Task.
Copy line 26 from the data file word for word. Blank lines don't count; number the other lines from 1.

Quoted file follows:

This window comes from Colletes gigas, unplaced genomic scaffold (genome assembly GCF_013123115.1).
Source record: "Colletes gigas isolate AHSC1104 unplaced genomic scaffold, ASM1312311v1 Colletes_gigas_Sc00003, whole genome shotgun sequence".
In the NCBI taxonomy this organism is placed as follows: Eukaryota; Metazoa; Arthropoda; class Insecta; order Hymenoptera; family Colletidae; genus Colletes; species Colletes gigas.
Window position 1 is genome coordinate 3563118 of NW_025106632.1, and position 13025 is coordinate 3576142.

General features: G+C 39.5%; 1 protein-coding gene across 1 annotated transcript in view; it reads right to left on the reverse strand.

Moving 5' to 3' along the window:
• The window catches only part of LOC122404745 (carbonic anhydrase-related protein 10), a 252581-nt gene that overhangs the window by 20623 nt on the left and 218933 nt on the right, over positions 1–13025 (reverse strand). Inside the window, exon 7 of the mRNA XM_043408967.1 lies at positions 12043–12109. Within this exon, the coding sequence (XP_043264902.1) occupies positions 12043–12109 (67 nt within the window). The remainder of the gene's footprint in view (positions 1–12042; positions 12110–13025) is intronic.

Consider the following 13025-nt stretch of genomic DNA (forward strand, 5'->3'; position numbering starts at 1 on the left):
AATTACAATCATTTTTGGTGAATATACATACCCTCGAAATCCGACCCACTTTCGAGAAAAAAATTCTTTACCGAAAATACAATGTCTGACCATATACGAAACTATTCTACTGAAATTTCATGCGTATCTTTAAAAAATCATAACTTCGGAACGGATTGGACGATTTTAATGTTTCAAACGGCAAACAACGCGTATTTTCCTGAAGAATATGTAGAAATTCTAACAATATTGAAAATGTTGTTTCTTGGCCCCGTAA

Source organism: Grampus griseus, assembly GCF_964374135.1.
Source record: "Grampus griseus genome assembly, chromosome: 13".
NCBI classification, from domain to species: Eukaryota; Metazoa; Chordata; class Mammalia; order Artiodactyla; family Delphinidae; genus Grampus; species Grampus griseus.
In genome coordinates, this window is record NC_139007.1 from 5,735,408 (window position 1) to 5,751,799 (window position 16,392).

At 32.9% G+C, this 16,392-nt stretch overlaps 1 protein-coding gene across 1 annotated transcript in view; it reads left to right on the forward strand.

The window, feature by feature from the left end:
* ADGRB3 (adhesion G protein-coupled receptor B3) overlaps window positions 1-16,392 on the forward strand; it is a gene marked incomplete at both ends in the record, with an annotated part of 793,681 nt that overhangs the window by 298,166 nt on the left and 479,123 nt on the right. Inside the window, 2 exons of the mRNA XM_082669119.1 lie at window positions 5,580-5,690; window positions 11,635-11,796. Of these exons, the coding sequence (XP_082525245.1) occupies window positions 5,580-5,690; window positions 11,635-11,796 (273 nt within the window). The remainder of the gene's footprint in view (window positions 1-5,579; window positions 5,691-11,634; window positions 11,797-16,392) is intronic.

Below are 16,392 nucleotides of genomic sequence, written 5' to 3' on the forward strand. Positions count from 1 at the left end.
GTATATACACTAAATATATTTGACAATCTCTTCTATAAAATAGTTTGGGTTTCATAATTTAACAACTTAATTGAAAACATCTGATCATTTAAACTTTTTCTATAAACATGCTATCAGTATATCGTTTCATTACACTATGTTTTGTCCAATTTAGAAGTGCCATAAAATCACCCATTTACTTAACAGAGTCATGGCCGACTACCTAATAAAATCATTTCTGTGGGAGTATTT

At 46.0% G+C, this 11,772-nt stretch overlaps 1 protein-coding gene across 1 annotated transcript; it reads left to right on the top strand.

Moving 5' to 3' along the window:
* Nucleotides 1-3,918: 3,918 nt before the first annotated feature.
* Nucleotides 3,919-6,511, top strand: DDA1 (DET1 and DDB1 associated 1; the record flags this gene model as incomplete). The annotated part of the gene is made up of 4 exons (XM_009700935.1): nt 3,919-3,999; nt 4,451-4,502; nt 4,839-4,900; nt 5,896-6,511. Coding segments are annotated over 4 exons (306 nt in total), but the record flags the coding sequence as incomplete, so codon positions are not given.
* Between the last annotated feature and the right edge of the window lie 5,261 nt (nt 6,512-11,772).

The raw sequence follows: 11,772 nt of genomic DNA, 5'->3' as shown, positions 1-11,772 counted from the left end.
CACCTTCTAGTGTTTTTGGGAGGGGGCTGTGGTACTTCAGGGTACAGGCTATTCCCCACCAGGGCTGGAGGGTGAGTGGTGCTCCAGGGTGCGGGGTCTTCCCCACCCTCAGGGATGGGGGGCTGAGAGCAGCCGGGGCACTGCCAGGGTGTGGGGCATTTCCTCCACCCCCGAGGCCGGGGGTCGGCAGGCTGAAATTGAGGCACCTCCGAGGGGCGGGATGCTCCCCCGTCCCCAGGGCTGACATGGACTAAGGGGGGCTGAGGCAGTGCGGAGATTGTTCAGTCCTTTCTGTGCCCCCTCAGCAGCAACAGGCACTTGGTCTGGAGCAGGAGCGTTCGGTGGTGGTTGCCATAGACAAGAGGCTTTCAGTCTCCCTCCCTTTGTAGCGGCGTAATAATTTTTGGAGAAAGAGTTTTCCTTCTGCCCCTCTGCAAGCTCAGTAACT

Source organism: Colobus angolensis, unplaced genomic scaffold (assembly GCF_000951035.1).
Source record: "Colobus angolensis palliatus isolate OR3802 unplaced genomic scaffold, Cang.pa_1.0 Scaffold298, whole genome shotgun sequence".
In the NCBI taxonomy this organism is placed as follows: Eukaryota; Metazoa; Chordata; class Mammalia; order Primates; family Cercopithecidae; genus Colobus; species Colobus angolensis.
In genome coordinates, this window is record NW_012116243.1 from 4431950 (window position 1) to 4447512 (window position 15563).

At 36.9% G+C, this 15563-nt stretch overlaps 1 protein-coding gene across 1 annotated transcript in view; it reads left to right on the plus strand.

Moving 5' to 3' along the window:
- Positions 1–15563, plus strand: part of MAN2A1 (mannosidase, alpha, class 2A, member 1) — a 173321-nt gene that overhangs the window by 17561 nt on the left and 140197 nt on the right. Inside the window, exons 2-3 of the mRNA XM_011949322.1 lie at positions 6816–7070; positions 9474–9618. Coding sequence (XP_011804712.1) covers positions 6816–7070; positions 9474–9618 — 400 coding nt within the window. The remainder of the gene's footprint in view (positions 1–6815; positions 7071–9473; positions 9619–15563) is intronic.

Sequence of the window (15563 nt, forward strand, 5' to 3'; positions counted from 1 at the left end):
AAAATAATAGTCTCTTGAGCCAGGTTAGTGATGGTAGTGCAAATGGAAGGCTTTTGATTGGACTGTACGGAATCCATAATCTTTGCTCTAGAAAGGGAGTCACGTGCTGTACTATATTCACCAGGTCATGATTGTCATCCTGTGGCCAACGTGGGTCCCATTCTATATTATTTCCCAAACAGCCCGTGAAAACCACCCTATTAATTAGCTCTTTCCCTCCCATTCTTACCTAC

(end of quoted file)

Source organism: Colobus angolensis, unplaced genomic scaffold (assembly GCF_000951035.1).